Let’s look at it from another angle. As noted in the article, an ICU nurse is normally assigned to one or two patients. That is an extremely expensive allocation, and 99% of societies in world history have never provided this.
If America has had to up this ratio to four patients per nurse, that to me is not a scandal.
First of all, we need to re-educate the economics departments. They’ve been teaching mythological economics ever since Friedman blew up economics as an honest academic profession. The MBAs no doubt got a big dose of Friedman in their studies, so they are fairly useless outside of bookkeeping. I’m at the point of just chucking it all out and going back to placing critically important work squarely in the public sector. Medical care would be the first I’d change (medicare for all). Next would be banking (more public, less private). Public utility energy production and distribution using sustainable energy. EV transportation required everywhere (Private corps, but federal regulations) with Congressional spending picking up the transformation tab. Restoration of farming as a regenerative science, not a mass produced cancer causing unhealthy food producer. This could be private, but Congress should subsidize the makeover and allow all those small farmers pushed out by Industrial Ag to get their farms back. Oh well, nothing will happen until Congress learns how it actually funds its spending. Incredibly, most members don’t know this. Unbelievable.
Nurses fight back:
Hospitals should be emergency only. And they should be turned into utilities – public utilities. Because they are vulnerable to exploitation; it is a segment of medicine that can be controlled, monopolized, restricted and earn the profits that go along with extreme need. Daddy Warbucks only it’s Daddy Healthbucks. Everything about our medical system is wrong. Including a scarcity of doctors and nurses; drugs; PPE. It’s vertical grift and graft at its finest. State-of-the-art equipment? Forget it until the old one is amortized even if it’s a piece of crap. What else keeps a hospital “in business?” Rural hospitals are shutting down for lack of revenue. They can’t even pay their utility bills. Doctors are fighting a losing battle. Private Equity knows this. They have been busy buying up the profitable ends of practices and of hospitals – especially emergency rooms – for a few years now. Who’s gonna buy up the rest of the hospital? We need people who are actually medical professionals to look at the whole mess. I’d think that if all hospitals were emergency-only they could organize themselves to provide adequate, even good, care all the time. Then there needs to be a medical system for things like disasters and epidemics. Nobody has a clue how to do that one, but one thing is for sure – it should not be left to private equity wizards. All the Milo Minderbinder acolytes need to be re-educated. Pandemic Care needs to be put together from scratch, obviously. Then at a less immediate level we need good 24/7 clinics with good equipment and personnel. Specialty clinics will try to remain private to the bitter end. Good luck to them. We need more than M4A – we need an actual functioning health system.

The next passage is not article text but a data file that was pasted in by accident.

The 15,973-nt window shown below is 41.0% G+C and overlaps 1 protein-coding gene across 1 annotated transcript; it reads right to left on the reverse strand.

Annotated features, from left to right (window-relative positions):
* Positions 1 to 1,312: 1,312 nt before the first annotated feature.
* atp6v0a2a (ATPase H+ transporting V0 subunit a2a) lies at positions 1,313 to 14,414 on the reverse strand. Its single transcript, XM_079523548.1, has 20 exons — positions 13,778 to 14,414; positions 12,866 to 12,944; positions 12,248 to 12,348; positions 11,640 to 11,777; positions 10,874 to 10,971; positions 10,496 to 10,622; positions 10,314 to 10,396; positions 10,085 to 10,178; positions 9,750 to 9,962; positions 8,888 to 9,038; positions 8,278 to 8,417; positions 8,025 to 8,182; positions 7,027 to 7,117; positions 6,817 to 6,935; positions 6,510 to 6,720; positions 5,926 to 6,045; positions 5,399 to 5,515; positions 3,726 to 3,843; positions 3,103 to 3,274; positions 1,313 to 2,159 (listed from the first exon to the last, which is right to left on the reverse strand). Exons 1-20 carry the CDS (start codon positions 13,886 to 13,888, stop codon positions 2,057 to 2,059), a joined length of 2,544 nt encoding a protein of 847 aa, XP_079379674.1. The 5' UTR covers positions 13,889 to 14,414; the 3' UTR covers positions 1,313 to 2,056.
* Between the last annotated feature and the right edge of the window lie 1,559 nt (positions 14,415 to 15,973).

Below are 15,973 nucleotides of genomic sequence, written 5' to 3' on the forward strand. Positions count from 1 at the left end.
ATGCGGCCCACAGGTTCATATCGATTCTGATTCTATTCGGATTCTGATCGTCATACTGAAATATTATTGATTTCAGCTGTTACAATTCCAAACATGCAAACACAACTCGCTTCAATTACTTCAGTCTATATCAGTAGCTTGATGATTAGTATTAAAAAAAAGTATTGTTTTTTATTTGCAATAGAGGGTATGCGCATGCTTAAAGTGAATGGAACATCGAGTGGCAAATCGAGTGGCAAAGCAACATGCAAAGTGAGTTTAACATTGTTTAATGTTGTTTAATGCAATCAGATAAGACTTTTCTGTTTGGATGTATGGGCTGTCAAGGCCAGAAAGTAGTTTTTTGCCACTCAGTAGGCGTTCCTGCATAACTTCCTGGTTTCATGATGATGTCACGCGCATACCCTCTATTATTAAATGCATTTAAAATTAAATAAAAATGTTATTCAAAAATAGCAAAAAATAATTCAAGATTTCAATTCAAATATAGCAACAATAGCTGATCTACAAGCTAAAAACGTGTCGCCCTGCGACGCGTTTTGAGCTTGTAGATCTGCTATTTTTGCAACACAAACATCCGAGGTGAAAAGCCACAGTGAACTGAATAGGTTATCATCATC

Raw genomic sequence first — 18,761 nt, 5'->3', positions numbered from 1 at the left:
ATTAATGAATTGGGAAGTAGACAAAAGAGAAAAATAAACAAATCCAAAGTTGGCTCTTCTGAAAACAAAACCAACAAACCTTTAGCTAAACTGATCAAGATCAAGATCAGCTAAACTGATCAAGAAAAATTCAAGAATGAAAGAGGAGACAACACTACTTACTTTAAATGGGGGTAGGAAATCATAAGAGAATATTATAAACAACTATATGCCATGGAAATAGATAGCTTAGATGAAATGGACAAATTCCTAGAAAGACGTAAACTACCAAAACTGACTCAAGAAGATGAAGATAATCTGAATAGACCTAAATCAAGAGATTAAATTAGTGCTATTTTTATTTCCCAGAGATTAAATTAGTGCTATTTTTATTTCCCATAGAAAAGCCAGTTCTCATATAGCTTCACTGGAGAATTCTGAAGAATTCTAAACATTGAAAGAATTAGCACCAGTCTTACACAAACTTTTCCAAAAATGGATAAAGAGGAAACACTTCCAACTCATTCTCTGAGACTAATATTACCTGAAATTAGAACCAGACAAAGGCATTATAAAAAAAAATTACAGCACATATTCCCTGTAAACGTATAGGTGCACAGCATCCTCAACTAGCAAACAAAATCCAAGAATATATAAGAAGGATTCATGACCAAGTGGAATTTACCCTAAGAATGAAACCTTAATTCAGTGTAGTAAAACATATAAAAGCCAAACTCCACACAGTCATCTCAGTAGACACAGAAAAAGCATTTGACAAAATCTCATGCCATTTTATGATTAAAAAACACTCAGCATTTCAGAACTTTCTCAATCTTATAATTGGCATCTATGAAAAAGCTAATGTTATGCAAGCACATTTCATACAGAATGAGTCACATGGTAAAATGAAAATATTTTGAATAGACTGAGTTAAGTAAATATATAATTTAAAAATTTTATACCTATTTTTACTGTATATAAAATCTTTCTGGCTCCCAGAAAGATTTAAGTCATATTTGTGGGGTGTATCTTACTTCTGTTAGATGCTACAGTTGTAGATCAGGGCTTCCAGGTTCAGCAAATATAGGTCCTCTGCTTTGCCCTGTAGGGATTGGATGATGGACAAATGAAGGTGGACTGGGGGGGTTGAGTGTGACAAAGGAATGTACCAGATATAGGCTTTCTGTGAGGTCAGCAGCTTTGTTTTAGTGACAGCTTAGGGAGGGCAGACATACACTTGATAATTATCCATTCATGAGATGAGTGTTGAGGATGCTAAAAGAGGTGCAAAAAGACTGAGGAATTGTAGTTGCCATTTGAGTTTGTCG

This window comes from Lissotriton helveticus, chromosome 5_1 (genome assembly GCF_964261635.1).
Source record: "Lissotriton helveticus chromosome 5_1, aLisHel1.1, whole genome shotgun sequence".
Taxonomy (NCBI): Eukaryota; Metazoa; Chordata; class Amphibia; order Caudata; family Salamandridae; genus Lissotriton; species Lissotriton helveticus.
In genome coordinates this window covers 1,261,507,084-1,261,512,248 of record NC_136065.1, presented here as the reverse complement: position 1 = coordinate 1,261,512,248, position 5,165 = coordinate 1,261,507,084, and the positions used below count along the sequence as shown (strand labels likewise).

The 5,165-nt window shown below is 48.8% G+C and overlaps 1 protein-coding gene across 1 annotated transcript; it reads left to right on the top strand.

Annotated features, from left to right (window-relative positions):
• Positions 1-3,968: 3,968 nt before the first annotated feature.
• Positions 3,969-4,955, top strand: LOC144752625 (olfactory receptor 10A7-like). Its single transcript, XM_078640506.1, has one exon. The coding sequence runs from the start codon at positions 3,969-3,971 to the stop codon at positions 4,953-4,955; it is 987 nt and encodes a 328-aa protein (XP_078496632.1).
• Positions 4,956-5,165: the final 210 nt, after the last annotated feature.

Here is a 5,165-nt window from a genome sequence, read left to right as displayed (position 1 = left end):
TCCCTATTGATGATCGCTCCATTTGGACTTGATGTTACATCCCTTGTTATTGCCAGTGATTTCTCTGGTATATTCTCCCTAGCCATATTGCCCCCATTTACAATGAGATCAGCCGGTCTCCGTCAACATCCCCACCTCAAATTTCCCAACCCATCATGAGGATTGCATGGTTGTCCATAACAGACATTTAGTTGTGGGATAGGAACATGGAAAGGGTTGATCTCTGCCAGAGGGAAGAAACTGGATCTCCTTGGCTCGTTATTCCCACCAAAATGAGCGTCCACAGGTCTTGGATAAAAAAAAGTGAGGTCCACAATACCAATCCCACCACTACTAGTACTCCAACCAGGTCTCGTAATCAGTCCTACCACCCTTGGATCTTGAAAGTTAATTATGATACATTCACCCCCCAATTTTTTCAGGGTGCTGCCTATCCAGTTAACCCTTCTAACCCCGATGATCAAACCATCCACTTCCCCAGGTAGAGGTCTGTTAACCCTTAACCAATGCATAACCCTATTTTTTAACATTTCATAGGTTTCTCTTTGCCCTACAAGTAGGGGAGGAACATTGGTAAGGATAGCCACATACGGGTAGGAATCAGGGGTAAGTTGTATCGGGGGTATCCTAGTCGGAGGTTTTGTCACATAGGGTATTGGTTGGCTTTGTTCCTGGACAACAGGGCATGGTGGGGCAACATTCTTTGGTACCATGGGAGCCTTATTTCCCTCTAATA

Countries like Canada have done quite well in this pandemic. They had experience from SARS and cascaded leassons learned out. The public health departments and the medical systems worked together. Wit hthe single payer system, they realized the money was ultimately coming out of one pot, so reducing people who would go into the medical system was a major cost savings.
Canada spends half of what the US spends on per capita healthcare but is able to get better outcomes due to better system decision and viewing the entire population as worthy of receiving healthcare..
Banner took over the University of Arizona’s medical center a few years ago. Let’s just say that, here in Tucson, saying the word “Banner” is an invitation to get your mouth washed out with soap.
I’m glad you contextualized ‘efficiency’. It is so often treated as a fundamental innate quality, rather than a description of a ratio of two metrics someone thinks one should optimize.
What should we optimize for? With hospitals, maybe it should be their ability to provide for the healthcare needs of their communities.
And maybe they should optimize for capacity and preparedness rather than cost-benefit models that fit statistically-typical days.
No conversations on Single Payor vs Commercial Insurance or ACOs and consolidation?